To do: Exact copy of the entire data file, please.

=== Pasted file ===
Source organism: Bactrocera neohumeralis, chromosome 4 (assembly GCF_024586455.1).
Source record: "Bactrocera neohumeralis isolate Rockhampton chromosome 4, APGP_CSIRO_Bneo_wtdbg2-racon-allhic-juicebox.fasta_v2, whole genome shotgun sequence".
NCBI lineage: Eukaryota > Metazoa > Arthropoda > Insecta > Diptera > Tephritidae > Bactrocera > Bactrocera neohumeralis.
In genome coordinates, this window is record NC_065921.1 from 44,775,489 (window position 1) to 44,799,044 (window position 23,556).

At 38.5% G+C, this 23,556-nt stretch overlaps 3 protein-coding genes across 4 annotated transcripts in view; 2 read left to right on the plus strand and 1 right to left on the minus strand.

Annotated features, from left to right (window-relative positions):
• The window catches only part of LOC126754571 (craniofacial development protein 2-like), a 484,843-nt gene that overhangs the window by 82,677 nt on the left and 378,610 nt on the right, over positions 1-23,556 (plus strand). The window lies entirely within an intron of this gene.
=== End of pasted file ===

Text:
Source organism: Bactrocera neohumeralis, chromosome 4 (assembly GCF_024586455.1).
Source record: "Bactrocera neohumeralis isolate Rockhampton chromosome 4, APGP_CSIRO_Bneo_wtdbg2-racon-allhic-juicebox.fasta_v2, whole genome shotgun sequence".
NCBI lineage: Eukaryota > Metazoa > Arthropoda > Insecta > Diptera > Tephritidae > Bactrocera > Bactrocera neohumeralis.
In genome coordinates, this window is record NC_065921.1 from 44,775,489 (window position 1) to 44,799,044 (window position 23,556).

At 38.5% G+C, this 23,556-nt stretch overlaps 3 protein-coding genes across 4 annotated transcripts in view; 2 read left to right on the plus strand and 1 right to left on the minus strand.

Annotated features, from left to right (window-relative positions):
• The window catches only part of LOC126754571 (craniofacial development protein 2-like), a 484,843-nt gene that overhangs the window by 82,677 nt on the left and 378,610 nt on the right, over positions 1-23,556 (plus strand). The window lies entirely within an intron of this gene.